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The following article about Lisanne Pajot and James Swirsky’s documentary Indie Game was published during the Sundance Film Festival. The film opens today in Los Angeles, New York (at the IFC Center), San Francisco and Phoenix. For a complete list of venues and upcoming screenings, check out the website.

Independent film, depending on how you define it, has had many births. But for the purposes of this blog post, let’s consider the one in the 1980s, just before the launch of this magazine. She’s Gotta Have It, Parting Glances, Poison, True Love — these were narrative features made by lone filmmakers with a mixture of private money and, sometimes, foreign TV deals, and they were released into the marketplace after being acquired by independent distributors who catered to arthouse audiences. More films followed — Clerks, El Mariachi, The Blair Witch Project — and the idea that one could possibly be not just a filmmaker but an “independent filmmaker” was born.

Of course, things change, and I wonder if a new generation for whom media creation is simply part of life even cares about that self-definition. Is making a movie that special anymore? Maybe the ones who really care about the meaning of “independent” are in other fields, like video games. Case in point: the creators profiled in Lisanne Pajot and James Swirsky’s Sundance documentary Indie Game, who evince all the blood, sweat and tears we like to claim as the hallmarks of the independent filmmaker. More importantly, they are creating games during a historical moment that feels both somewhat new and not unlike the rush that the filmmakers behind films like, say, The Blair Witch Project, must have felt when their homemade creations suddenly burst forth on 2,000 screens.

Pajot and Swirsky interviewed 25 game designers before narrowing their film’s focus to three. Braid creator Jonathan Blow (pictured above, at right, with Pajot and Swirsky at the Sundance Q&A) is the eminence grise, the obsessive elder statesman who revolutionized the indie game world with a work that was not only fun to play but emotionally rich. That an indie game could make such an impact, scoring mainstream reviews and selling in the hundreds of thousands of downloads, inspired the film’s other two game designers. Designer Edmund McMillen and programmer Tommy Refenes are the team behind Super Meat Boy, an anarchic and appropriately bloody game in which a boy with no skin hurtles through a world of whirling knives to reach his girlfriend, who is made up of bandages. Their rags-to-riches story is intercut with that of Phil Fish, creator of Fez, a game so heavily buzzed about and so long in development that it’s almost considered vaporware. (By film’s end, it remains unreleased.) Fish seriously talks of wanting to commit suicide due to all the pressure.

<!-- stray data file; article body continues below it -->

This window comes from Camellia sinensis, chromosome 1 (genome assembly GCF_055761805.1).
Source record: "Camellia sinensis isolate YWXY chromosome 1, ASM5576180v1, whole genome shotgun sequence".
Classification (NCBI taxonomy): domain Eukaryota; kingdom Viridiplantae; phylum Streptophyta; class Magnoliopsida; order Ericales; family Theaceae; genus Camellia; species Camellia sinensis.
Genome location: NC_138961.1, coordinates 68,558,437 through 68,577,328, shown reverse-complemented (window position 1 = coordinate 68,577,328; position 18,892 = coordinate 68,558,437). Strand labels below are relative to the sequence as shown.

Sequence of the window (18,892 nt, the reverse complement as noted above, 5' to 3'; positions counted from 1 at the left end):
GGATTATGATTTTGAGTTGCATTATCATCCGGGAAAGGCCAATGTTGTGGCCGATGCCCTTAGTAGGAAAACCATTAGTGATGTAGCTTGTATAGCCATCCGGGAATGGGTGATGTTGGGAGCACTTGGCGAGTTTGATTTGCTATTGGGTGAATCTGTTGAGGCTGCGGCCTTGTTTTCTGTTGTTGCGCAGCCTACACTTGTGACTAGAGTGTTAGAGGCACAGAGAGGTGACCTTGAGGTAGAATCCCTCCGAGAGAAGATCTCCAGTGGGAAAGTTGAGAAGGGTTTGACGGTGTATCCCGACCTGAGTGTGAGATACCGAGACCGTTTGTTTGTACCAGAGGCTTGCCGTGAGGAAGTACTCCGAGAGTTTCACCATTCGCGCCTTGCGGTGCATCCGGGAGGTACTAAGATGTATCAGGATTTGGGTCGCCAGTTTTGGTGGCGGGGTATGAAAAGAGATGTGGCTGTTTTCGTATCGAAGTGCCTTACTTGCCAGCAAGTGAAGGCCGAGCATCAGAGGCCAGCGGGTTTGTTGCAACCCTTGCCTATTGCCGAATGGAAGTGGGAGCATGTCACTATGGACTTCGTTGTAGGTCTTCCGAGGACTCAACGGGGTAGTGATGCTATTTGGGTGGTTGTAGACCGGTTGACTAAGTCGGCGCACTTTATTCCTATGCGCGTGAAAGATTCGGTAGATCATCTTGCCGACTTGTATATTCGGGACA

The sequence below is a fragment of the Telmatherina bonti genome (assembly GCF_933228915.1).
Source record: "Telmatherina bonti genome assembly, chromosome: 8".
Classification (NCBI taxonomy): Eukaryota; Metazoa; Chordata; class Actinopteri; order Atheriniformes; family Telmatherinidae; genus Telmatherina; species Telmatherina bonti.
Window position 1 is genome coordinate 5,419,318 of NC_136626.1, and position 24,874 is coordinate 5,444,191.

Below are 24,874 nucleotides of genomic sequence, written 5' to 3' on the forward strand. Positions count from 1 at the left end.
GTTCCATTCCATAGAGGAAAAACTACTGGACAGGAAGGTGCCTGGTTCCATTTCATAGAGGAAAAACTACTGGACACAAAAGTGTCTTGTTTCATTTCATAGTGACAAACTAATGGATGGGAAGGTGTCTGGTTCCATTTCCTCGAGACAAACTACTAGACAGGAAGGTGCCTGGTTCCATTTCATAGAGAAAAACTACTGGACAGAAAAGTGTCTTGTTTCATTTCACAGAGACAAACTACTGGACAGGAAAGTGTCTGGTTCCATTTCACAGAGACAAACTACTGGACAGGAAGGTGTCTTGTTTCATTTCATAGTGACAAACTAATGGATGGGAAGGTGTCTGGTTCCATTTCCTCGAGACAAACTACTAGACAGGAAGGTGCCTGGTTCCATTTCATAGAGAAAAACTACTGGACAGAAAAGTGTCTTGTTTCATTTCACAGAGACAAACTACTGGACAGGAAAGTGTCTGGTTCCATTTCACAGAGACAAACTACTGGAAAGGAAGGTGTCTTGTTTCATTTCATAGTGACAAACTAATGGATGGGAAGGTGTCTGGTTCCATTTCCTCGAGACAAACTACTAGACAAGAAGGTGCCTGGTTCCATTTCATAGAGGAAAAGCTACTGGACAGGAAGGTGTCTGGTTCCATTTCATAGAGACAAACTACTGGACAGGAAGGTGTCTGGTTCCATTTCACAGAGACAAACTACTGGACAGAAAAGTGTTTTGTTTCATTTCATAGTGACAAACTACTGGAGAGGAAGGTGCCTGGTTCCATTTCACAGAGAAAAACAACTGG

What’s great about Indie Game are the choices Pajot and Swirsky have made about what — and what not — to include. There’s little here about the technology itself — just a few screenshots of the creators coding. The history of gaming is collapsed into the Nintendo games of the designer’s youth, and the moment at which Microsoft and Playstation opened up their online storefronts to independent developers. And the business and legal details of the gaming world, which figure prominently in Fish’s tale, are told with broad brushstrokes. What is focused on is creativity — where these creators’ ideas come from, and what the personal and emotional ramifications of pursuing them are. Indeed, you don’t need to be interested in games to enjoy Indie Game. Getting deep into the emotional life of the artist, the film will resonate with anyone pursuing, or interesting in pursuing, a creative endeavor.

The stylishly shot and edited Indie Game works, also, not just because of the skill with which it’s been made but because, as a crowdsourced independent production, it shares the DIY ethos of its subjects. Swirsky says he grew up a gamer and even worked at Electronic Arts as a game tester. “It was the worst job ever,” he said in the post-screening Q&A. “You play the worst version of the game, and the magic disappears very quickly.” Swirsky says that discovering the independent games featured in the movie were what reignited his interest in the field. Also, the film was financed not by a TV network but through Kickstarter. The filmmakers raised their first initial goal of $15,000 in 48 hours and another of $35,000 in 25 hours. Indie Game is the directors’ first feature, and while making it they were aware of the parallels between their own project and those of their subjects. The stories they were chronicling were both “inspirational and cautionary,” admitted Pajot at the Sundance Q&A. “We would quote from the film to each other all the time.”

Although, for many, Indie Game will be their introduction to the very idea of independently-made video games, the film may, in the end, wind up to have been something of a fin de siecle chronicle. Indie Game’s story is already being mainstreamed by Scott Rudin and HBO, who have picked up remake rights. And the extreme dedication shown by McMillen, Tommy Refenes and Fish, who endured not only poverity but the solitary confinement of working in isolation for so long, may become a thing of the past as the videogame market changes. “For every Super Meat Boy, there are 25 teams that don’t finish,” said Blow at the screening. “And it’s easier and easier to get games out there today. There is a big flood of people making games that aren’t as ‘high effort.’ You can make a game for the iPhone in one week. It’s unclear today, though, how to get people to notice anything that’s good.”

For now, though, notice Indie Game. It is good.

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